On a recent trip from South Dakota to the West coast I was shocked to be charged fees like $65 per night to hanger a small, single-engine experimental in a large hanger belonging to the FBO. A few years ago, the FBOs would charge a minimal fee or no fee if fuel was purchased. I think they are cutting their own throats, since I intend to never visit these places again and will certainly advise all my flying friends.
I would like to see you perhaps do an article on this trend or see if this is happening everywhere. Maybe I was just unlucky. The differences in fuel costs at different airports and FBOs is almost insignificant compared to the hanger fees.
Stu Van Buren
I'd just like to mention my recent experience with Lockheed-Martin's Flight Service (FSS). I'm a 25-year-old Canadian CPL holder.
In mid-September I flew VFR from Parry Sound, Ont., (CNK4) into Buffalo, N.Y., (KBUF) for Customs, and then again VFR into Great Valley, N.Y., (N56). Return flight was IFR on to Toronto City Centre.
While in New York, I had first contacted London (Ontario) Flight Service for weather and NOTAMs; they refused to give me weather south of the border. Next call was to LMFSS, who were really great, actually ... a thorough weather briefing for my route, NOTAMs and TFRs, and gave me numerous phone numbers and frequencies as I requested them. A few hours later, I called Customs, and called FSS again, filing IFR as an OVC layer had closed in over the valley and the majority of my route. Picked up my IFR clearance over the phone while sitting in the airplane. Cleveland Center knew everything about us as we popped up on radar and made initial contact.
Everything just went very smooth, I was quite impressed. I was fully expecting to have my flight plan lost in the system or have the briefer to be very slow pulling up local info, but experienced none of that.
Louis Bleriot was not the first person to cross the channel in an aircraft but was the first to cross in an airplane (AVwebFlash, Sep. 26). According to AP articles on Rossy's flight, Frenchman Jean-Pierre Blanchard and American doctor John Jeffries were the first to fly from Britain to mainland Europe in a hot-air balloon in 1785. There may have been Zeppelin flights across before Bleriot as well.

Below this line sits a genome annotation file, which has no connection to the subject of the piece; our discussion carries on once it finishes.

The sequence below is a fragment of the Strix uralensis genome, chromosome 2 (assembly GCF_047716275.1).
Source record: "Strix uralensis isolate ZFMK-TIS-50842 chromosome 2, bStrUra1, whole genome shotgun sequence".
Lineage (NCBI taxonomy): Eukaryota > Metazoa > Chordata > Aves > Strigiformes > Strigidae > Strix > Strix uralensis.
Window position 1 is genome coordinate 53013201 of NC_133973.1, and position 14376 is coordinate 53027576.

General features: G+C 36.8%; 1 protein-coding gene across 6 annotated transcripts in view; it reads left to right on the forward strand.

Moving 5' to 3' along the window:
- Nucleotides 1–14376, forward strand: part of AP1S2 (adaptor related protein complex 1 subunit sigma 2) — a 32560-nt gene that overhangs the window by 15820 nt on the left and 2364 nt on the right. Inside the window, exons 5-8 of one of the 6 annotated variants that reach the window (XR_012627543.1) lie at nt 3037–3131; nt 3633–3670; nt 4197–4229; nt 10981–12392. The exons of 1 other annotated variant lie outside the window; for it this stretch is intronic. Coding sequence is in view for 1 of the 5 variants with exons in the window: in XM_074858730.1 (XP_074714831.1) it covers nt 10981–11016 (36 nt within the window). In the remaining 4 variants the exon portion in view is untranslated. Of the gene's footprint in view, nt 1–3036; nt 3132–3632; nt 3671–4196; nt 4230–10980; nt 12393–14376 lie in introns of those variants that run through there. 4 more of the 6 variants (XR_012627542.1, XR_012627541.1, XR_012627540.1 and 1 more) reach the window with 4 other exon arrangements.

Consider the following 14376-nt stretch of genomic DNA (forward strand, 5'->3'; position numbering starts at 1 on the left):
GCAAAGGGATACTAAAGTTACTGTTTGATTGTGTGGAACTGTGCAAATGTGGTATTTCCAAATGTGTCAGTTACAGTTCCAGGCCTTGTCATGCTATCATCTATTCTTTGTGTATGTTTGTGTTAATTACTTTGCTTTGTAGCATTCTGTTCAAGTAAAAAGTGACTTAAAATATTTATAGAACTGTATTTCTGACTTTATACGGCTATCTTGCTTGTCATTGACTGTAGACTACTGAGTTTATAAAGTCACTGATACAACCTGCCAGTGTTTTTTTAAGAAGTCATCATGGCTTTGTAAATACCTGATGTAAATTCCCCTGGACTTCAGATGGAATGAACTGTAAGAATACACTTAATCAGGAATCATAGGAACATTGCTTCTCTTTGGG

You're right, Harold, although they didn't fly in a hot-air balloon, but a hydrogen-filled one.
Thanks for the correction.
This news (and it was in the national papers here in the Netherlands also) shows once again that the way to catch terrorists is good solid intelligence and police work (AVwebFlash, Sep. 27). Having grannies turn in their knitting needles and do a silly dance at the checkpoint is not going to make a positive contribution. When is the TSA going to get the message?
As a Commercial truck driver (now retired), I would have been a DUI at 0.04 [percent] and put out of service at 0.01 (AVwebFlash, Sep. 30). Personally, I'd rather wait than wonder if the pilot had slept it all off. Any pilot of any aircraft anywhere has an absolute duty to be clean, sober and prepared when he arrives at the field, whether it's a full-blown IFR or a hop around the patch. We can't, in any country, afford the perception of "drunken cowboys" in the air.
I just read about the "privatization" of Midway airport as the first major airport to do so (AVwebFlash, Sep. 30). Have you ever noticed Airborne Airpark (ILN) here in Wilmington, Ohio? It was host to Airborne Express, which was bought by DHL a few years ago. There is now a major controversy because DHL wants to pull out and partner with UPS for airlift capability. But as far as I know, this was the first private, major airport in the country. They even have the only privately owned ASR in the country, which feeds into the Dayton (Ohio) TRACON.
I have mixed feelings over the lease of Midway (Question of the Week, Oct. 9).
Personally, I'd never do business with Mayor Daley, because I don't trust him. One has to wonder if Daley has secretly ordered the Chicago Police Department to plant a big time-bomb under the runways so he'd have another "terrorist" excuse to close yet more airports and replace them with yet more gambling casinos.
I'd trust any Canadian much more than I'd trust Mayor Daley. Then again, without having seen the details of the lease, perhaps nothing in the lease specifies the airport must continue to be used as an airport.
I tend to think that privately-owned airports are generally less prone to arbitrary closure and destruction than public airports, but in this instance we are only discussing a 99-year lease.
I guess that anything that takes control of an airport away from Mayor Daley (even temporarily) has to be a good thing.
Regarding the Midwest Airlines pilots protest (AVwebFlash, Oct. 8): The replacement pilots are union, not non-union as the article states. They belong to a different union (Teamsters) than the current Midwest pilots (ALPA).
Comment sent in the interest of accuracy. This story is much deeper than reported by the Milwaukee news media.
My experience as a [CFII] is that most controllers, especially those not instrument-rated, don't expect a PT under the situation illustrated (The System, Oct. 9). In fact, in many situations, the PT accomplishes nothing but to burn more fuel (ouch). This is especially true for an approach commencing at an intermediate fix, as opposed to the FAF (albeit not as illustrated in this situation). This seems to be good reasoning as to why the FAA instituted the Terminal Arrival Area (TAA) concept, with its associated NoPT hemisphere.
A simple pilot solution is to read back the approach clearance as you believe the controller intends, even if not specifically verbalized: "Cleared VOR approach straight in," or, for the severely challenged controller, "Cleared VOR approach, I will not do the procedure turn."
As emphasized, "same page" procedures are the bottom line!